This text was a genuine pleasure to read on many levels. The ideas were really interesting, the style was superb, and there was nothing predictable about it. Even though I have read it before, certain passages made me pause in wonder. However, it is arguably worth underlining what the text is not.
The text is fairly unstructured. This is because of the way it was created. It was based around notes for two separate lectures. It was then put together and polished at a later date. This means that there was a slight loss of coherence- but coherence was not what Woolf was making into a priority.
Hermione Lee, who has written a thorough introduction to the text, has highlighted that Woolf admired the poetic but imperfect essays of Charles Lamb. This admiration has arguably influenced the somewhat odd manner in which Woolf made her feminist appeal. She called for female writers to be given the space to engage in cross-genre activity based on secure and more equal foundations- but she interspersed her philosophical reading of literary history with digressions about the weather, Tennyson and a Manx cat! I fear I cannot do full justice to Woolf with this review because I would need the assistance of poets.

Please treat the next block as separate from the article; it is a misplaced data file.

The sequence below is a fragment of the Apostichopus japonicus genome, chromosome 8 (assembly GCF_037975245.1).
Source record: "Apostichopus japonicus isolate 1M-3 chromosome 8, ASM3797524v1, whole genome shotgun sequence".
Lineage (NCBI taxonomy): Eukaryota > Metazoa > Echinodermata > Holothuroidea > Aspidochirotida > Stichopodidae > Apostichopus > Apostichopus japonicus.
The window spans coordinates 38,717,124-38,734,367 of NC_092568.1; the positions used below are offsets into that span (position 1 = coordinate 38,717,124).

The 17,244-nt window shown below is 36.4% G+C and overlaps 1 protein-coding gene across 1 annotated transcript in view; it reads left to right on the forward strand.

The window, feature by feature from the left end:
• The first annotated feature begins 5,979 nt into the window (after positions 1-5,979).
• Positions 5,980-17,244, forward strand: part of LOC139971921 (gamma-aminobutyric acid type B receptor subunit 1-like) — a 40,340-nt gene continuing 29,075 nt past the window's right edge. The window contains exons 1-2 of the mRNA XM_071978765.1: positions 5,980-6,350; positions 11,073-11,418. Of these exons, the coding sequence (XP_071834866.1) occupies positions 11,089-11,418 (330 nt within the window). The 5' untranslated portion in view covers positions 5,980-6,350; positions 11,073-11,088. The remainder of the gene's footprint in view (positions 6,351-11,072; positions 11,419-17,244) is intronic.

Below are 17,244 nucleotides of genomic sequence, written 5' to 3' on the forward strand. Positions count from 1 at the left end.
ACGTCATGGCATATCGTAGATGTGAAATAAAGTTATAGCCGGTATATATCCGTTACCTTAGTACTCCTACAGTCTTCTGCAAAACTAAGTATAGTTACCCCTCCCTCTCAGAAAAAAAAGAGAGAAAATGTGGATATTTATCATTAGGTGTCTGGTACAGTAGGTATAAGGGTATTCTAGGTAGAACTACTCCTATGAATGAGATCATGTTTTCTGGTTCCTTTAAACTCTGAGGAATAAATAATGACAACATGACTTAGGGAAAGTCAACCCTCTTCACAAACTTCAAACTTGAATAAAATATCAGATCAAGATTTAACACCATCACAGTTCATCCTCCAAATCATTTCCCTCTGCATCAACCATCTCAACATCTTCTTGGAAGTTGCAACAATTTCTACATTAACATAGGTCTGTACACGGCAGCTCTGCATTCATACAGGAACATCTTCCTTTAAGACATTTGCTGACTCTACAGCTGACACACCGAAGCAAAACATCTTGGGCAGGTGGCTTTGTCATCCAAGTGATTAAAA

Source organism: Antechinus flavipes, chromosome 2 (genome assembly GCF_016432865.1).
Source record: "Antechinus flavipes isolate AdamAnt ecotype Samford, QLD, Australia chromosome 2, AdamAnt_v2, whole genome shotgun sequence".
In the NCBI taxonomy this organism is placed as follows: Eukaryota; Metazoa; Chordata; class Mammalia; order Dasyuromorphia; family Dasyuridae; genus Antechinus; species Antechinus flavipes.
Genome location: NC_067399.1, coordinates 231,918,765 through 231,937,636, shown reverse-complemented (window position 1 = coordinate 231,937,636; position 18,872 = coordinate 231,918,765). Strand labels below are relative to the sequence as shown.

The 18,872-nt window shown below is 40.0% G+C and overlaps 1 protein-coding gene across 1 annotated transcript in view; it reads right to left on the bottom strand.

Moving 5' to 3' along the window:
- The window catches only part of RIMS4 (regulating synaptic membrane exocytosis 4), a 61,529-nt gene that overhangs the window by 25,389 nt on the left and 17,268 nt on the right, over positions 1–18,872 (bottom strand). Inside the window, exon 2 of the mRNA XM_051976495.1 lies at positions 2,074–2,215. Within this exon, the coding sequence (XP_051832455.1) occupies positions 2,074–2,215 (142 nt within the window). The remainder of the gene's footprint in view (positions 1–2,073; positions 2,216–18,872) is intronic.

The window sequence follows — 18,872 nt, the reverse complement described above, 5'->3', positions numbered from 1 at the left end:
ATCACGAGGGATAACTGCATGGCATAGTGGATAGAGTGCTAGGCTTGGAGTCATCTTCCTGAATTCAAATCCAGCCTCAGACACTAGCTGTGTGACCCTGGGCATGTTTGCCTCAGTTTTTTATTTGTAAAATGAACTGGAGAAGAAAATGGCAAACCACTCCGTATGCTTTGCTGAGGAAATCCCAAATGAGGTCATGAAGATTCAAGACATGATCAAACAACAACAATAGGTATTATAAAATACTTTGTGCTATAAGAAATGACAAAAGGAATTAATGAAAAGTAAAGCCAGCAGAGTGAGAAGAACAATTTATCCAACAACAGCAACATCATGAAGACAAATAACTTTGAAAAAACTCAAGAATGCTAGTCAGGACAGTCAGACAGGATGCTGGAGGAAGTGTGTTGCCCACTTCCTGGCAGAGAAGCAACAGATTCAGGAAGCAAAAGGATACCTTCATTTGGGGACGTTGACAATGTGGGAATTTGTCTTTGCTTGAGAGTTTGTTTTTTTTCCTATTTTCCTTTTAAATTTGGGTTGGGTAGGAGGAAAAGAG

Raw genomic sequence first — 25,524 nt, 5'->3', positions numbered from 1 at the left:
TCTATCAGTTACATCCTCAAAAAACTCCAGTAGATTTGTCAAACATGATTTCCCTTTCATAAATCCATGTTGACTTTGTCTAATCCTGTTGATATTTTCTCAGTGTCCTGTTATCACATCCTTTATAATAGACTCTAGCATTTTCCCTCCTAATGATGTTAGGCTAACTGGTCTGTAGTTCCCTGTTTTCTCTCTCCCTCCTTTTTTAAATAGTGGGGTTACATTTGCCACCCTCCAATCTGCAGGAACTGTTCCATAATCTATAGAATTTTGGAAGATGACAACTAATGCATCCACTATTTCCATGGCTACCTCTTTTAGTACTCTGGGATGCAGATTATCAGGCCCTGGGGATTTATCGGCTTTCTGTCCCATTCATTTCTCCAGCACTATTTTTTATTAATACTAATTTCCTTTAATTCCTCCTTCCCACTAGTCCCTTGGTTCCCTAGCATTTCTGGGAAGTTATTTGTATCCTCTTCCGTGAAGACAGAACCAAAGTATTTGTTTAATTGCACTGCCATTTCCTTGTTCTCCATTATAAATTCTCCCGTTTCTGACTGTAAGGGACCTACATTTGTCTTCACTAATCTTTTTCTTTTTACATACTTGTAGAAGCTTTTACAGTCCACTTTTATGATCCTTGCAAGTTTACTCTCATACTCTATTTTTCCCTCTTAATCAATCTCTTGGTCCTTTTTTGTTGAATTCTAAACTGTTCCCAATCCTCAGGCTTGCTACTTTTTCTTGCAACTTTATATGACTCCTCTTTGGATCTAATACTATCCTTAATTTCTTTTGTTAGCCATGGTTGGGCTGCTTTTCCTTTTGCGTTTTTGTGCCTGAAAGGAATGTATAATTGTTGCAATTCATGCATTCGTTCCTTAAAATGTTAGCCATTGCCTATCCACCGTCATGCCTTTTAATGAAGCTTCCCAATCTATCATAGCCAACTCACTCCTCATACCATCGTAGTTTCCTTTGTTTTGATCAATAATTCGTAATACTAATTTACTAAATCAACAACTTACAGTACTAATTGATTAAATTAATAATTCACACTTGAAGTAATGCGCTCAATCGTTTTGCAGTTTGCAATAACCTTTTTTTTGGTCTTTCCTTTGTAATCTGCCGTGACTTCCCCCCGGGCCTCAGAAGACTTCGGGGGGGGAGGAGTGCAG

This collection of short stories was a fascinating if uneven read. Some of the tales were memorably crafted, while others left few traces behind them. Nevertheless, between them they conspired to make a vivid tapestry of a subcontinent in transition. A pervasive sadness gave additional flavour to the work.
In some ways, this was a hymn to tradition. In that sense, it could be construed as a reactionary work. Political idealism was mocked, progress was dismissed. However, there was evidence of a sympathy with ordinary people that seeped into the stories. She was able to portray how cruelty between individuals can lead to great unhappiness.
Ms Hosain was not from a poor background, and this showed in the text. However, she felt that her gender had deprived her of educational opportunities which her male counterparts had had. Hence she knew what injustice was, and this gave her sensitivity.
When it comes to style, the author was able to start her stories effectively enough. However, she did use the odd redundant word on occasion- this prevented her art from being quite as poetic as it might otherwise have been.
This collection of short stories was surprisingly good. The debut work of a novelist who had emigrated from Latvia as a boy, it really captured the culture of a group of Jews who had left the Soviet Union. The Jewish people in question were neither heroes, nor villains- but they were survivors. Some were canny, several were flawed, but it was hard not to empathise with their varied and colourful predicaments.
David Bezmozgis does seem to have achieved his own voice, but it is hard not to see that he was conscious of the need to pay homage to at least one great Jewish writer of the past. In the final story, which is moving, he wrote about a character thus:
“A real Odessa character, right out of the pages of Babel. He had even grown up on Babel’s street. As a young boy Itzik had carted watermelons for Babel’s uncle. What hadn’t he done in this life?”